'The government had the power to establish legal rules about matters such as immigration and public safety, but the border was porous, making it difficult to reconcile theory and practice,' he once told Stanford Lawyer, an in-house publication of Stanford Law School. 'I learned the world is complicated and messy, and people’s lives are affected not only by how law is written but how it’s enforced.'

wnrsushiburrito:

Cater size carne fries! Happy Monday, all! #wrapnroll #sushiburrito #snacks #funeats #goodeats #sacramentoeats #igerssac #sushi #burrito #elkgrove #midtownsacramento #sacramento #visitsacramento #handledistrict #1801L #cityoftrees

wnrsushiburrito:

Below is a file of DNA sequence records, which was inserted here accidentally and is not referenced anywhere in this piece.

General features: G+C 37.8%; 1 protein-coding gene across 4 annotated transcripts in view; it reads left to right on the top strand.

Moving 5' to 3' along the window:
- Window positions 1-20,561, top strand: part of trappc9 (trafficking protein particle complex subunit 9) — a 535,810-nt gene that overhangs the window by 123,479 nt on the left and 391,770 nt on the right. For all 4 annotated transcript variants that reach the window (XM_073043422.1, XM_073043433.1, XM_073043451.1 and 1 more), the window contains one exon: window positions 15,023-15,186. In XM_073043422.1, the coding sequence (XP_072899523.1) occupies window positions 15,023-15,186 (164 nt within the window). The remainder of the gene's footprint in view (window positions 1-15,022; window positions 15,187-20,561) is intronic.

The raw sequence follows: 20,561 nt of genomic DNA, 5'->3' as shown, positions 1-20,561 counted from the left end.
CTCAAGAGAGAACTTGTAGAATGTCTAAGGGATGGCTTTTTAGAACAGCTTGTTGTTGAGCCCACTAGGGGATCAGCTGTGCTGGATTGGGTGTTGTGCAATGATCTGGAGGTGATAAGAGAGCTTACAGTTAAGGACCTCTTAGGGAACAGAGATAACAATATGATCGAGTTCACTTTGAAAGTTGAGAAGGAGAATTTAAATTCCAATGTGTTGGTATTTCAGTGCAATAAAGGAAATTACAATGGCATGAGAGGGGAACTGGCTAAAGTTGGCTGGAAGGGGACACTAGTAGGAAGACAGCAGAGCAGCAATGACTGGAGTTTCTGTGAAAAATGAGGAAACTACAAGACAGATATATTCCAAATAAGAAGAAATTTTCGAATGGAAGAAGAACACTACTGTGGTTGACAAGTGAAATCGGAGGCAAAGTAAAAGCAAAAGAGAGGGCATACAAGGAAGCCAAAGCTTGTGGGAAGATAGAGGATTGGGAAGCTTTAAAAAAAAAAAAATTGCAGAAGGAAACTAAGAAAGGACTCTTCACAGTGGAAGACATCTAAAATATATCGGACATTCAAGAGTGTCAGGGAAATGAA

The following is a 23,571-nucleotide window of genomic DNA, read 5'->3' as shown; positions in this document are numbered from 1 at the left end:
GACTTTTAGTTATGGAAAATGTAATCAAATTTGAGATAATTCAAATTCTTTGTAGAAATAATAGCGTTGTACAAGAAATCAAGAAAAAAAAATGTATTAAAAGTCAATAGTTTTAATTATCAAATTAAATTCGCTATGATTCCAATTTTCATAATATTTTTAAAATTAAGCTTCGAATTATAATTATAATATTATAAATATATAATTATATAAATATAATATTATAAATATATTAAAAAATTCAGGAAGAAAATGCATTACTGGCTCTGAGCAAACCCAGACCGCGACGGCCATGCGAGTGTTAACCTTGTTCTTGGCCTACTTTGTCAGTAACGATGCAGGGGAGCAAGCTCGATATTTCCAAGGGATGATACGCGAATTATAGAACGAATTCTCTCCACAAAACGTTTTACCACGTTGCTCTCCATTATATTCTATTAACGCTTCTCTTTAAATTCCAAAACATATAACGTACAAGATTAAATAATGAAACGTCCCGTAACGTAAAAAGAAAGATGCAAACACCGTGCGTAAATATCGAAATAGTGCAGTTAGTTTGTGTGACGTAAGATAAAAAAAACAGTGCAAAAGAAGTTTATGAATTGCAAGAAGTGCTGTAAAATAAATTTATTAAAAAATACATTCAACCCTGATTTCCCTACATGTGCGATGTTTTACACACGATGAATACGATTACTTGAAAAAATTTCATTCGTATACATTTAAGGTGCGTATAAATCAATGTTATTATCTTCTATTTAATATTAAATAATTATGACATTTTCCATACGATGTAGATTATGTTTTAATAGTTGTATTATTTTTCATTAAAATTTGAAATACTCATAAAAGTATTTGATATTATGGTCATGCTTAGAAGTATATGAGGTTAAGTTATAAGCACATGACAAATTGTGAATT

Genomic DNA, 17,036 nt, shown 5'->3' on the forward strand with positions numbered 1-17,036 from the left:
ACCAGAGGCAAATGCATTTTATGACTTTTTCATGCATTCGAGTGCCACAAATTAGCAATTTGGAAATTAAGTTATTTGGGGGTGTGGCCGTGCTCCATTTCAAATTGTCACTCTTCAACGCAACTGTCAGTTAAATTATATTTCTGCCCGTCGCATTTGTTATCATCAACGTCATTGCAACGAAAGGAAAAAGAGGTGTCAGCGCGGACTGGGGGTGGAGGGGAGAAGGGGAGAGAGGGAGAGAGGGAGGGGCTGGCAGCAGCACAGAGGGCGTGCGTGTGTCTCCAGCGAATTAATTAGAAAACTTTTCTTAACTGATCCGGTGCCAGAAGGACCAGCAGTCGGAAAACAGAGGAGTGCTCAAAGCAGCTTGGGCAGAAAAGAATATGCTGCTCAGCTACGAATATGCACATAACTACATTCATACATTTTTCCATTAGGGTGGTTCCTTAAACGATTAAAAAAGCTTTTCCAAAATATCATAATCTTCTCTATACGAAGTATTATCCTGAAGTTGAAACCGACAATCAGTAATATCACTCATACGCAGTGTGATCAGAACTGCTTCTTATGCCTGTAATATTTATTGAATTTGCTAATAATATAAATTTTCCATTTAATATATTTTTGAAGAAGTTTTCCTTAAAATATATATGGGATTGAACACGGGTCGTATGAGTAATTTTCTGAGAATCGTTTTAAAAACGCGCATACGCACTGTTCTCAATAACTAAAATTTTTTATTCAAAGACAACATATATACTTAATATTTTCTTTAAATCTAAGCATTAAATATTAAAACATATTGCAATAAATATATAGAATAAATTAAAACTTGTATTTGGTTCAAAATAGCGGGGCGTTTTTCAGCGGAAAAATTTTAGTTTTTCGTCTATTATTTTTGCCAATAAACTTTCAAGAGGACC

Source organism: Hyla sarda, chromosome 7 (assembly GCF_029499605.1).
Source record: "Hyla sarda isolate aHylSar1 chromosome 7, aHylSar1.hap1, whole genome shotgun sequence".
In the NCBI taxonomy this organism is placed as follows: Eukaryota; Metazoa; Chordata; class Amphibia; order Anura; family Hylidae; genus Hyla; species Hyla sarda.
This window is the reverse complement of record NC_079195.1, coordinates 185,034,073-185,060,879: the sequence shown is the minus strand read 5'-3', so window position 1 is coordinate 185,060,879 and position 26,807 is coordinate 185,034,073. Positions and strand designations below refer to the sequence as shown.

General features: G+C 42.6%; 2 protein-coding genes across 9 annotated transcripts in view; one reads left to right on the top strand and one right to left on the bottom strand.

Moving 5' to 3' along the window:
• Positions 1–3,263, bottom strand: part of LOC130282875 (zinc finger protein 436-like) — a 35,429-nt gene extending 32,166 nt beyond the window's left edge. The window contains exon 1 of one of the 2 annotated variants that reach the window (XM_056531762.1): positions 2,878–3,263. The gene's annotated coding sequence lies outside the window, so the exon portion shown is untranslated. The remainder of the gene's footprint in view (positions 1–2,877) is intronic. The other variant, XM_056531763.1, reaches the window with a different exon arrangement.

Cater size carne fries! Happy Monday, all! #wrapnroll #sushiburrito #snacks #funeats #goodeats #sacramentoeats #igerssac #sushi #burrito #elkgrove #midtownsacramento #sacramento #visitsacramento #handledistrict #1801L #cityoftrees

riotgrrrlproblems:

This episode of The West Wing first aired November 24th, 1999. Rob Lowe’s character Sam Seaborn is arguing against the confirmation of a Supreme Court nominee who has a shaky position on the right to privacy— specifically, the guy doesn’t think it’s constitutionally guaranteed. 

Yes, everyone loves talking about how this show has anticipated many of the political moments of the early aughts. That said—even if this quote only serves as a reminder that the debates du jour are not something we’re just alighting upon now, that seems like reason enough to revisit it. 

I just watched this today. AHMAZINGGGGGGG

(via lahciguapa)